Good question, hard to answer. Every garden, every gardener and every job is slightly different and what works for one might not work for another.
1. Best to start by thinking about your particular situation:
- what type of work will you use the ladder for?
- will you be pruning/reaching a wide variety and size of plant material?
- how tall is the material?
- how tall are you?
- how often will you use the ladder?
- what type of equipment will you be using?
- how comfortable are you on a ladder?
- how much weight can you comfortably carry?
2. Next, I recommend reading the detailed descriptions and lists of features for the two different models.
3. Finally, read the sections below on "size considerations" and "weight and maneuvering".
Once you've read through all of this you should be starting to get a clearer picture of what is right for you. If you still have questions, please get in touch or visit one of our dealers for more advice.
Model descriptions and features
There are two different models: the original tripod ladder (pictured above on the left) and the platform tripod model (pictured above on the right). The design and safety features of the two models are identical except for the top few steps of the ladders.
The original model
The original model has steps straight to the top, one step per foot of height, with a deeper platform at the top that can be used to rest tools, picking baskets or other gear on. Model of choice for arborists, ideal for jobs where you need to work at different heights on the ladder and go up and down frequently.
Available sizes: 6’, 8’, 10’, 12’, 16’
- no wobble due to the stable tripod design with extra-wide base
- extremely lightweight, made from hollow aluminum
- back leg is telescoping which allows you to keep the steps level when working on slopes and steps (robust spring-loaded pin adjusts quickly and easily up to 2 feet, in 6 inch increments)
- a safety chain attaches the back leg to the main frame (so the back leg will never slip out and collapse the ladder)
- safety chain can be unhooked to allow you to thread the back leg through the crown of a tree or into a hedge
- cupped feet do not sink into soft ground
- ANSI rated for commercial use, type 1A, 300 lb.
- all hand-welded (no screws or rivets which are common failure points)
- extruded aluminum construction is strong and weatherproof (does not rust)
- deep double rungs eliminate foot fatigue (you don't have to curl your toes around narrow rungs)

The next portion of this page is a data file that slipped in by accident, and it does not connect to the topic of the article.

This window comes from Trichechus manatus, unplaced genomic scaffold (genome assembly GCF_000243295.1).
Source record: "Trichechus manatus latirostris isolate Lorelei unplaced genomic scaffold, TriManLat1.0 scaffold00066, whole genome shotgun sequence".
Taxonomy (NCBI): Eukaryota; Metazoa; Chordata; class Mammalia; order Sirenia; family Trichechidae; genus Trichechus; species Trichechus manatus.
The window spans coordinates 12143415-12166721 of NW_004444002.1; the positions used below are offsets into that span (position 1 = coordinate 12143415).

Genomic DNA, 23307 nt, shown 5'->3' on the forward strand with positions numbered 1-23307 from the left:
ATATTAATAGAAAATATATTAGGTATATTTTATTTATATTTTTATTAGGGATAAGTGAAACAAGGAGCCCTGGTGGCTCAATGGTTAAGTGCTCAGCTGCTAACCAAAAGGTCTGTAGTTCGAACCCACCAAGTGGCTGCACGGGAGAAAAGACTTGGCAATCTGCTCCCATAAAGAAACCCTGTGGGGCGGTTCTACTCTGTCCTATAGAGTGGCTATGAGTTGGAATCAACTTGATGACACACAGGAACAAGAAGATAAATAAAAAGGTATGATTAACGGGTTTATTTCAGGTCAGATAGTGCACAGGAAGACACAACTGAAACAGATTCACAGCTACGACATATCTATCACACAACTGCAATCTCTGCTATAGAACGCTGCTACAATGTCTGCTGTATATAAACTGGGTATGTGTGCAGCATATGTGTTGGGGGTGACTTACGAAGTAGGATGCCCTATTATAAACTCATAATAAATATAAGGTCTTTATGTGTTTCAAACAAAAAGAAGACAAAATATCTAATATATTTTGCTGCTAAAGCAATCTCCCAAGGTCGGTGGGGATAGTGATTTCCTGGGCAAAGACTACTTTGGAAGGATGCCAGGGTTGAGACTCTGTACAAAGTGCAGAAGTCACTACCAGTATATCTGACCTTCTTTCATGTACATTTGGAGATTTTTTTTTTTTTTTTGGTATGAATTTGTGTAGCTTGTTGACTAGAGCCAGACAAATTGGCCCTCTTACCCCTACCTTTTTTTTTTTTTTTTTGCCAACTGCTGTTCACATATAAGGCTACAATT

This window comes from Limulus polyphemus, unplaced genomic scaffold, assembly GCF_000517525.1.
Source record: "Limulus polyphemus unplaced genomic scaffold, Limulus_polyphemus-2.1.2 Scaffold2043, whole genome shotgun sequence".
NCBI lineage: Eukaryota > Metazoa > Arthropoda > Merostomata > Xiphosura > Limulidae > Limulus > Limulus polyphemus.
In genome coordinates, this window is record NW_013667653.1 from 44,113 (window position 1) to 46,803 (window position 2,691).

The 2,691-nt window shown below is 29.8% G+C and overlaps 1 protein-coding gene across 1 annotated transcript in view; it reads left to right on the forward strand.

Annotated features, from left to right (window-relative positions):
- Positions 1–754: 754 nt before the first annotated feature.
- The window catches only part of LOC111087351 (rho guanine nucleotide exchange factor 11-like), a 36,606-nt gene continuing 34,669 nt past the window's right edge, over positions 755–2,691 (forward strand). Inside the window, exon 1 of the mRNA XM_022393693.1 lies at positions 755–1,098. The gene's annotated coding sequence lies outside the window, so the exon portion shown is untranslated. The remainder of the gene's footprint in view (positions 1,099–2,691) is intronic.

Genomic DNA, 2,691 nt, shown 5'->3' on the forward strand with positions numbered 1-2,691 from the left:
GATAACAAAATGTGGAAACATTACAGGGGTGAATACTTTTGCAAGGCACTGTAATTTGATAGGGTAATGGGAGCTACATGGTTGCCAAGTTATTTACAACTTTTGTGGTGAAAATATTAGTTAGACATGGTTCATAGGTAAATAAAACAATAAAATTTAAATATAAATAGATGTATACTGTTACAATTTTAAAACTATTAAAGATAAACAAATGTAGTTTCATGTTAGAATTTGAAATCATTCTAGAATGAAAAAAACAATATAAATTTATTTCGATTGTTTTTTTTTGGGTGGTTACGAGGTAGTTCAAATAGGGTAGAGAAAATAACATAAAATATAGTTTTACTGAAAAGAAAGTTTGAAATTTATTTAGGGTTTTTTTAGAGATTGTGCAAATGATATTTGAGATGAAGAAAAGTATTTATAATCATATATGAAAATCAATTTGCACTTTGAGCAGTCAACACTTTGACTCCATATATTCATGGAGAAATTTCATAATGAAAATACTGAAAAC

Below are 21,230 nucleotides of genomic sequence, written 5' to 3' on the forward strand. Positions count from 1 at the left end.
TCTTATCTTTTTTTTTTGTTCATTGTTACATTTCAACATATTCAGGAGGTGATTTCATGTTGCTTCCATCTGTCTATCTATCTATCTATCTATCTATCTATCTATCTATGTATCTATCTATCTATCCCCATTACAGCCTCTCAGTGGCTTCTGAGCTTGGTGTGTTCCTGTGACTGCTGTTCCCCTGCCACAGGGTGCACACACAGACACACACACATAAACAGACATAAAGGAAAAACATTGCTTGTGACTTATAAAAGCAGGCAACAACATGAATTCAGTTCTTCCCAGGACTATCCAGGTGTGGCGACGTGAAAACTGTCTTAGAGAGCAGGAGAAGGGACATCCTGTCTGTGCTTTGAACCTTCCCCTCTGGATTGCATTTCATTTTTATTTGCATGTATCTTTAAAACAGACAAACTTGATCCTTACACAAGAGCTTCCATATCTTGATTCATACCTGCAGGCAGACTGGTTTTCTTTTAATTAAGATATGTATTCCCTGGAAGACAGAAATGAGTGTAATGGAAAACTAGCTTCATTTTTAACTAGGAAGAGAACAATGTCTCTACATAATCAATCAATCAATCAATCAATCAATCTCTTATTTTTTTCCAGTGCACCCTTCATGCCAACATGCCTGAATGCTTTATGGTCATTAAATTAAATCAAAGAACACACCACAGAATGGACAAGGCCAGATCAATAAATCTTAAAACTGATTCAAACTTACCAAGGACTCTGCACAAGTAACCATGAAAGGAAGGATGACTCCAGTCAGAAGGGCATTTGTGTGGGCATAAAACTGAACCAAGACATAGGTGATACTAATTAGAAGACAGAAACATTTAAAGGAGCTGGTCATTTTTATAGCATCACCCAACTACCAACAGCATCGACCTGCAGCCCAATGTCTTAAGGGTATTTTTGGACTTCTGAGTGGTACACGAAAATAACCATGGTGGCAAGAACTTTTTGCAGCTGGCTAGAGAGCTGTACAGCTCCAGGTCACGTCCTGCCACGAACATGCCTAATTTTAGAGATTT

- open steps allow mud and water to fall to the ground so steps do not get slippery
- includes rubber shoes for use on hard surfaces or indoors (to prevent slipping or marking of hardscapes and floors)
- safety catch holds back leg in folded position for carrying
- full safety and user instructions included as factory fitted stickers
The platform model:
One step per foot of height, steps end at safe standing height (either 2 or 3 steps from the top, depending on size of ladder) – the last step is a deeper standing platform, and the upper portion of the ladder is a "crow’s nest" that you can lean into for added support and comfort. It also has an extra railing at the top. This model is ideal for jobs where you are standing on the ladder for long periods of time, and I often recommend it for people who aren't so comfortable on ladders. Or for companies that want to enforce safe standing height rules.
Available sizes: 6’, 8’, 10’, 12’
- all the same design and safety features as for the original model (listed above)
- steps end at safe standing height
- ideal for jobs where you are standing on the ladder for long periods of time
- deeper standing platform supports your feet comfortably
- "crow's nest" structure provides added support and comfort, and eliminates the common complaint of bruised shins from leaning into the rungs
- extra railing at the top - use it to hang onto the ladder, or hang tools or picking bags from it
Use the ‘Safe Standing Height’ (SSH) from this chart and combine it with your own height, and the height of the job (if you have a specific job you will use it for), to fairly accurately say what size ladder you will need. The safe standing height is three steps from the top on the taller ladders (10',12',16'); two steps from the top on the smaller models (6',8').
Using the 10 footer as an example, your safe standing height is on the 7th step, which means your feet are standing on a step 7' off the ground. Let’s say you’re 6′ tall, which means the top of your head is at 13′. If you are reaching to do pruning work you can comfortably reach to 14′ or so, arms outstretched. For hedge shearing, where ideally you want to be working between waist and chest height, you’ll have a working height of approx. 10-12′. Of course, it’s higher if you’re taller than 6′, and lower if you’re shorter.
Weight & Maneuvering
All the ladders are remarkably light, but they do get heavier as they get taller. They are wide at the base and much of the weight is on the wide bottom end. Moving them around in a confined space can be awkward and, depending on your height and strength, the taller ladders can feel top-heavy and will be more difficult to carry. Taller ladders have a sticker noting the balance point, which is the ideal place to carry the ladder if you are moving it alone.
Weights and complete measurements for each model and size are noted on the specifications chart.